What I didn't know about grief is that it's so much like rage. In the days after my little brother Mark's death, I developed an elaborate fantasy that some guy on the street would say something like "Smile, baby" and I'd whip around to seethingly ask, "What did you just say?" He'd repeat it, and then I'd tear into him: "My brother just committed suicide, so thanks, but no thanks, I'm not gonna smile today, and if I ever hear of you saying that to another woman, I will track you down and carve a smile into your face." Given the chance, I honestly think I would have offered this deranged sermon, but as soon as Mark died, men stopped bothering me on the street.
I want everyone in the world to know Mark is dead. I want the whole city of New York to go into mourning; I want sirens and wailing, people sobbing for days on end, gigantic memorials erected, and every big brain directed toward understanding what took him. Without that, I'm willing to trade a bunch of other people's siblings for Mark. I cultivate a list of brothers I know or know of, ever ready for the swap.
"Please be kind to each other," Mark wrote once in a letter to us all, but that's hard to do. I do not feel big loving feelings for humanity. Instead I feel malicious, mean. I'm mad at the doctors, mad at myself, mad at Mark (sometimes), and mad at the strangers who laugh on the subway as if Mark isn't dead.
For days after Mark's death, I wandered around the house in his clothes, pawed repeatedly through his keepsakes, and slept in his bed. If you didn't want me to be going through all your stuff, then you shouldn't have died, I think defensively before keeling over into a pile of his shirts, weeping.
I didn't realize I was looking for a note just for me until, reaching into the pocket of a hardly worn jacket and feeling paper, my breath caught. It wasn't a note from Mark, but it was the flyer from the fashion show I watched him walk in. Does this count? I wondered, but I wanted more.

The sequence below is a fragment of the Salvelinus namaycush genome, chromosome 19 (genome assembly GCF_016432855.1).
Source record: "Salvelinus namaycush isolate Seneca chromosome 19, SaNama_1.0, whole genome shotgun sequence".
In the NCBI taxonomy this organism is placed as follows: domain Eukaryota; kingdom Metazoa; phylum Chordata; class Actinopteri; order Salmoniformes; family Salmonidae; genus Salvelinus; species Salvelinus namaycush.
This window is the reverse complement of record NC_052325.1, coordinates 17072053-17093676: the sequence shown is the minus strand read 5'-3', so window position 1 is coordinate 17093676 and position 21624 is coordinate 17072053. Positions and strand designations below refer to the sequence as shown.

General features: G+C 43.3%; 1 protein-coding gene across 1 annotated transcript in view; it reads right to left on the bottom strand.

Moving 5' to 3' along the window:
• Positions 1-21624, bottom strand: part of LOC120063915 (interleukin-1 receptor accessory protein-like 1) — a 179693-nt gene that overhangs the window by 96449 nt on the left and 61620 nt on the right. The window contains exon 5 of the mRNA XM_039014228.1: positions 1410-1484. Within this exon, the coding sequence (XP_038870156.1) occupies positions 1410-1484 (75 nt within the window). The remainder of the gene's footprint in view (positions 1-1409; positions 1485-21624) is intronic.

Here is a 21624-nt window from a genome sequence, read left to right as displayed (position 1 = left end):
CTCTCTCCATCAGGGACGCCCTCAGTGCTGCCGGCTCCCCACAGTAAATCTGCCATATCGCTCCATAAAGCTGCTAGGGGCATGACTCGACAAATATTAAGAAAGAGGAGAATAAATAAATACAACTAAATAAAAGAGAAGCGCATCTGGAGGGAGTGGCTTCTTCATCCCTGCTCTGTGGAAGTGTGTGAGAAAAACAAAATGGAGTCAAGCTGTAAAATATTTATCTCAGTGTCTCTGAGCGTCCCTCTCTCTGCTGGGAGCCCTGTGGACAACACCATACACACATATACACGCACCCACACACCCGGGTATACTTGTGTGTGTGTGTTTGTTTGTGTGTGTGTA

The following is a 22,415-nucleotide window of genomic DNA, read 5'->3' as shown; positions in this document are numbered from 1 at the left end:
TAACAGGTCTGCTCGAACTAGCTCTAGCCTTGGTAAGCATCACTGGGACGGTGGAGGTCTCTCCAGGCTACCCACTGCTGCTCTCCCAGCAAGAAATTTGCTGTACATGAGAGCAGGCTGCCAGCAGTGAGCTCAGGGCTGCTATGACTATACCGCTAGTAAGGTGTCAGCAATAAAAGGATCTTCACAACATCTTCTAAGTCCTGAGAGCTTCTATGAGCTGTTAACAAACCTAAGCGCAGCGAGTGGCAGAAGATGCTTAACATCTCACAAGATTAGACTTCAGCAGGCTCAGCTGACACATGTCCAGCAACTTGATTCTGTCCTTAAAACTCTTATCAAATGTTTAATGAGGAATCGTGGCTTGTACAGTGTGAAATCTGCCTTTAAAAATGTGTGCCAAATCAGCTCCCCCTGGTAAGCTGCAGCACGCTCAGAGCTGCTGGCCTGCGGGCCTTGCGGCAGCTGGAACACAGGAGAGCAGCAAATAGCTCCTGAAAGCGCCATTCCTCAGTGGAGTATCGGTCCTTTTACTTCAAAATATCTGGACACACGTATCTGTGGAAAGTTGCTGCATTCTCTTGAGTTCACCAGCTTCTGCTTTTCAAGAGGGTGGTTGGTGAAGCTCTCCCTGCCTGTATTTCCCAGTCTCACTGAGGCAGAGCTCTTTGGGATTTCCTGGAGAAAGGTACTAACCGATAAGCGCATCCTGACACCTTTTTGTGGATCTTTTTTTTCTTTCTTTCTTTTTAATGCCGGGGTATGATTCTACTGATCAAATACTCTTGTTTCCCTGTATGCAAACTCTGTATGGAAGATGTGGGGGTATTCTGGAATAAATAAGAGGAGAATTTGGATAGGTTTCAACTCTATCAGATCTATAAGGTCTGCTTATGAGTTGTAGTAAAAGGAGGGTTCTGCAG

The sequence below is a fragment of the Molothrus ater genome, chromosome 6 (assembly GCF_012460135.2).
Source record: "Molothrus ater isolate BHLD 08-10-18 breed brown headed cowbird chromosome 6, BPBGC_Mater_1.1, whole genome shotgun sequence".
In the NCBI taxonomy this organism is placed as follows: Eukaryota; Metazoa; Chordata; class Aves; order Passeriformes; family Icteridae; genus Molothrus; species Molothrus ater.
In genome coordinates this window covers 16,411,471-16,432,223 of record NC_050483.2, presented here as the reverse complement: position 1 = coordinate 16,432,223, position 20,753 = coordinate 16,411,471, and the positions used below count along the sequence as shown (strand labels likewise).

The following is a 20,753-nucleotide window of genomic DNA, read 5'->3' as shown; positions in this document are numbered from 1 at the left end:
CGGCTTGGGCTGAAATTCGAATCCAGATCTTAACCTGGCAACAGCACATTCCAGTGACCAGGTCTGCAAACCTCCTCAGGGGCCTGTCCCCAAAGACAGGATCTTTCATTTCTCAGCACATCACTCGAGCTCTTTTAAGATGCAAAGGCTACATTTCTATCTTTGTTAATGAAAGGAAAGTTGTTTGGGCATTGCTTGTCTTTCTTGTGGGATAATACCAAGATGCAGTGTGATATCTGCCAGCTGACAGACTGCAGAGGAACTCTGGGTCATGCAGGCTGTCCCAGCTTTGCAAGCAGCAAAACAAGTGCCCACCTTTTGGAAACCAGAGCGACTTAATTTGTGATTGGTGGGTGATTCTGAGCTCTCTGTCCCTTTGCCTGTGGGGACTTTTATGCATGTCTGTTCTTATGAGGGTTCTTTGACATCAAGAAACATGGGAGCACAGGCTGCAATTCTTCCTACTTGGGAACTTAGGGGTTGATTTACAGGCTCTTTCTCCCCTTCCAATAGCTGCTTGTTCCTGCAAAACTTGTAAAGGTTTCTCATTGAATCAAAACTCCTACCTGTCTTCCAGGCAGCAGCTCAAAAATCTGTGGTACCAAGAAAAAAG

A few weeks later, lying with his childhood stuffed bear and trying to sleep, I noticed it had a hole by the seam. I felt fluttery, delighted. Finally, I thought to myself. But there was just stuffing inside, no note hidden with the prescience that I'd be the one to keep Beary close.
Without him here, I treasure the things that speak to the humble and tragic hope that his life would go on — the tin of lip balm with a thumbprint in the middle, a half-used MetroCard, the Mallomars in the cabinet next to the tea he'd special-ordered. They're painful but precious reminders of his aliveness, even if he wouldn't find them all too meaningful. I know Mark would be embarrassed by my sentimentality, would say, "Al, it's just crap, toss it," but I can't.
On special occasions, I allow myself a small swipe of lip balm, careful to go around the rim and not touch the indentation made by his finger. Every so often, I take out his beach shirt, which hasn't been washed enough since the summer he was alive to have lost its sunscreen-y smell. I hold it close to my face and breathe that in. His deodorant, I've found, is useless. It doesn't smell the same when it's not cut by skin and sweat.
I have so many things of his, but it doesn't feel like enough. So I continue to hunt; I call the detective who took Mark away and ask for details, and I get scammed out of $300 trying to gain access to his locked phone in order to see the photos he took during his final days.